Rhetorical Interface: Interpretation in ‘The Scarecrow’

The power of emotional elicitation and distribution is powerful even in very implicit ways. Whether we are reading a book, watching a television show, playing a game, using a website, or even seeing a sick person walking down the street, emotion is easily garnered from any aspect of life. Even the most implicit situations like seeing a McDonald’s restaurant can create emotion relating to anything from the minimum wage, obesity, animal rights, or anything depending on one’s perspective. A strong marketing ploy will consider covert and overt symbolism and themes in their advertisement of choice to create an obvious pathos and one that is more controversial and more subliminal.

Learning about the Chipotle “Scarecrow” game seemed like a fun and creative way to attract customers. I was excited to be able to actually play a game in my class. How many people get to say they played a game in class? However, I was soon disappointed. The game not only was full of propaganda, though I do agree with their message I do not agree with the manner it was conveyed, it also became frustratingly difficult. Chipotle definitely proved their point about how difficult working in the food service could be and that it is important to import healthy foods even if it is difficult. Yet, especially with a game that is advertised towards a young audience with the child like cartoons, I think maybe making the game too difficult just makes people lose interest too quickly. Cartoons also consistently contain sad motifs or scenes, but showing children how cattle are placed into factories and confined while chemicals are slowly poisoning them is possibly too dark. Sure, there is no actual slaughtering going on in the game because that would be completely inappropriate, but I think even this can create controversial questions about food that children may not be able to handle yet. Chipotle is not new to creative advertisements either. After they announced that they stopped putting GMO’s in their food, they kept wanting to reinforce their opinion rather strongly.


As a vegetarian, I perceived a vegetarian ideal from the Chipotle game. I think this emotion is a perfect display of the danger of propaganda in rhetoric and the emotion it can create even unwillingly. Though I know that Chipotle sells meat, many different interpretations can be made without full knowledge of a subject, and it is very important for digital humanities or any type of media to be aware of the repercussions of multi-interpretative material. I think the rhetoric of the Chipotle game was incomplete because until I actually considered that they sold meat, the vegetarian vibe was strongly emitted from the game.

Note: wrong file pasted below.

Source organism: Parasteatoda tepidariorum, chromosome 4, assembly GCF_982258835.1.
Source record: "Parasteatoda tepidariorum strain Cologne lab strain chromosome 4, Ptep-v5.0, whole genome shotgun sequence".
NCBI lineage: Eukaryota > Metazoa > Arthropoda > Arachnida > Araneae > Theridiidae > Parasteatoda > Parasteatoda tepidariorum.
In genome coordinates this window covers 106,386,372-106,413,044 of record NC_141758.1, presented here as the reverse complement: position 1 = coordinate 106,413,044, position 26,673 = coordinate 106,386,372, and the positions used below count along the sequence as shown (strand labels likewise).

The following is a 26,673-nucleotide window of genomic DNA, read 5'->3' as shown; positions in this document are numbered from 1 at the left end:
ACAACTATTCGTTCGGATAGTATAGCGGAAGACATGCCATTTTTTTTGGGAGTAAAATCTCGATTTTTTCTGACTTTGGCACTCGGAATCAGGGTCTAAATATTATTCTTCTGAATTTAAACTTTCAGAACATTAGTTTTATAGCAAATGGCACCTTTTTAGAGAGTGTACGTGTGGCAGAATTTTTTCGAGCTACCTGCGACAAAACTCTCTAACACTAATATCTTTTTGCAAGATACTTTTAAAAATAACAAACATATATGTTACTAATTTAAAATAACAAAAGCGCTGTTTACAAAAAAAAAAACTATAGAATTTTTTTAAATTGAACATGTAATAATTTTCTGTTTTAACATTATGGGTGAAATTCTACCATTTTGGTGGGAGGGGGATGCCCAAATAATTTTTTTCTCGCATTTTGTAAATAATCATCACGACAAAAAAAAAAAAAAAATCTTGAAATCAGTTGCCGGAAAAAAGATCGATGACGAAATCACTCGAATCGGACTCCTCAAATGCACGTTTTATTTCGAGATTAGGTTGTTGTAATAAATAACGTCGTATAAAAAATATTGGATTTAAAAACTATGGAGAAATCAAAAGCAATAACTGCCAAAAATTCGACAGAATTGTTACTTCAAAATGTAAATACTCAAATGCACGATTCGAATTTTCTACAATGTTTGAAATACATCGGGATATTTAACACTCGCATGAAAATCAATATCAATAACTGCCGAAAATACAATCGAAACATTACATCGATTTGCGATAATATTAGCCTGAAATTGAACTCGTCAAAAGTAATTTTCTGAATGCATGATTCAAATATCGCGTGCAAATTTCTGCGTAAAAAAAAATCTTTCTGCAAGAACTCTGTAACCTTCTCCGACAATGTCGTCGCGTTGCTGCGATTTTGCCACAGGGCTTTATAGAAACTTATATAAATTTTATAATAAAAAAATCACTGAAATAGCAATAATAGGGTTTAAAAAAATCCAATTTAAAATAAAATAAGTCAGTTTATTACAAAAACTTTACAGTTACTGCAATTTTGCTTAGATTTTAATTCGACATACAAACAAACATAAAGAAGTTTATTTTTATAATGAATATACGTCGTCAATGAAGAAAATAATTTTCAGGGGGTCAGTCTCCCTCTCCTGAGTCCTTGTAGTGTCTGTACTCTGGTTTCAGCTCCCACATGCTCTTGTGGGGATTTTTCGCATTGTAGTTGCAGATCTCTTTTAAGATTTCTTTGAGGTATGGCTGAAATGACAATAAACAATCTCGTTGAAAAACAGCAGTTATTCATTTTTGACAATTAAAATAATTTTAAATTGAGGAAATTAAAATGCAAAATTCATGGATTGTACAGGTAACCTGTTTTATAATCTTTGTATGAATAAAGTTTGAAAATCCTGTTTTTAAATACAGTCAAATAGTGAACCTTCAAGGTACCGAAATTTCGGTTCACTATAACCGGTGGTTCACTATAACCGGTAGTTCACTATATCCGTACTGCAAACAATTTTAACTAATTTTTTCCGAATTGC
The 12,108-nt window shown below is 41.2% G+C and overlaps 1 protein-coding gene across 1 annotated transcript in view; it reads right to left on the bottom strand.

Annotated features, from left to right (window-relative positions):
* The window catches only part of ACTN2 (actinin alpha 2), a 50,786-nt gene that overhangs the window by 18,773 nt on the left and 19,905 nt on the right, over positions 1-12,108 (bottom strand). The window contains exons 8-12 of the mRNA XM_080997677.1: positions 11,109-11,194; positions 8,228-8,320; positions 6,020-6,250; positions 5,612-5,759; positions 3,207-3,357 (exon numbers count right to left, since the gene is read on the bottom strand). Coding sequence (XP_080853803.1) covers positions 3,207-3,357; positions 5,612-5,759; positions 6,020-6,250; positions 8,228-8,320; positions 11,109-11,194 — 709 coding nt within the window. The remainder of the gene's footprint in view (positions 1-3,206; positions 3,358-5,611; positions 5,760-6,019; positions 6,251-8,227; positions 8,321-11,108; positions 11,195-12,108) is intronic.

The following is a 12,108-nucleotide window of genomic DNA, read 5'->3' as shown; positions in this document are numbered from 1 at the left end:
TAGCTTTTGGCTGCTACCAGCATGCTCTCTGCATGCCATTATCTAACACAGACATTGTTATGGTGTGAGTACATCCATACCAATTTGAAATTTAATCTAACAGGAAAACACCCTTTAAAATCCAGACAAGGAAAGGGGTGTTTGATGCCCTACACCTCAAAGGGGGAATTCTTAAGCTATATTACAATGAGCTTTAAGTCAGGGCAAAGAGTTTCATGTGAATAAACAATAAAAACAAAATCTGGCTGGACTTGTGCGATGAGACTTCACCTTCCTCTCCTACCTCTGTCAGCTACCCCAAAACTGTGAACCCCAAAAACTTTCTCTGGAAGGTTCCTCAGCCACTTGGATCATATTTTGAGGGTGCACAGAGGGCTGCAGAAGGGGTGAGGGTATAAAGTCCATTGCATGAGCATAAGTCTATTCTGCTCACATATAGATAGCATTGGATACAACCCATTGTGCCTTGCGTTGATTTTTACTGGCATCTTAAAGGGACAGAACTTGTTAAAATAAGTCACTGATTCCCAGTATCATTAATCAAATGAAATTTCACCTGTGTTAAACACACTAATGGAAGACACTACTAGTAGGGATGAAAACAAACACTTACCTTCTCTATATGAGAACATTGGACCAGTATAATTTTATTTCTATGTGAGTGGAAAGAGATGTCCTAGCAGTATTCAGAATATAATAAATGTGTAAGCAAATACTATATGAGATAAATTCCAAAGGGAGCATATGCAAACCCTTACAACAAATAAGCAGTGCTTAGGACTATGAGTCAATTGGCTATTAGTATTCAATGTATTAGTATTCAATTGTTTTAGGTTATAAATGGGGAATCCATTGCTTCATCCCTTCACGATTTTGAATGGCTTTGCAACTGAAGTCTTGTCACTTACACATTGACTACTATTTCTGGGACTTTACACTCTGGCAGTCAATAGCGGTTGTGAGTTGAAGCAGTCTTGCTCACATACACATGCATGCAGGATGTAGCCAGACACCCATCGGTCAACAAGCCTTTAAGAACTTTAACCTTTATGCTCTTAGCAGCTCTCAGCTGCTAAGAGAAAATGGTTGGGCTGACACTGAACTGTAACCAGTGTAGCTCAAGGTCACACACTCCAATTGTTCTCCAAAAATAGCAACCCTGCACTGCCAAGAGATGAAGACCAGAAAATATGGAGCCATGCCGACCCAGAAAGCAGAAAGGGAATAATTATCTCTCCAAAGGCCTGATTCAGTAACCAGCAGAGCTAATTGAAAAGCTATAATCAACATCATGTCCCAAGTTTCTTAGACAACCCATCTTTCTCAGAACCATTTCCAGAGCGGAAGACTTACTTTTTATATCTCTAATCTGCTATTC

In digital humanities specifically, as we talked about already with interface, infrastructure, and graphs, it is important to know the foundation, the components, and the interpretations that we are creating with our work. If we want to keep developing the digital humanities, we must consider our rhetoric and how it can be inclusive but also simple. I considered, after reading Franco Moretti’s “Graphs,” that sometimes rhetoric that is too simple can also be a problem if it attempts to summarize information that is very in depth. More interpretations can be created beyond the text that may be completely wrong and speculative because sometimes a pictorial component to text can actually be more confusing and possibly unnecessary. Moretti brought up the idea that if one wants to actually take in and enjoy all literature, close reading may be detrimental. I agree that close reading is not necessary at all times, and can sometimes slow a reader down, but the digital humanities thrives off of multitasking and close reading. If anything, omitting close reading would just make digital tools useless. The importance of digital tools are that they can make learning much easier. Using digital tools that are interactive for example could make more simple graphs much simpler but also fully conclusive, so few incorrect interpretations will be made.

Graphs, maps, timelines,  and blogs can all have their purpose, but the digital humanities can be taken too far if it is not used under discretion. I definitely like the approach that Chipotle took with their game, and as I said before, interactive messages can make the world much simpler while still informative. However, even in digital humanities or media of any kind, rhetoric can be abused and a simplification of a complication can just become much more complicated. There are many things that could go wrong with interpretation and the digital humanities especially as we derive information from ancient periods, but we can only test our technology and intellect to see where it all leads us.


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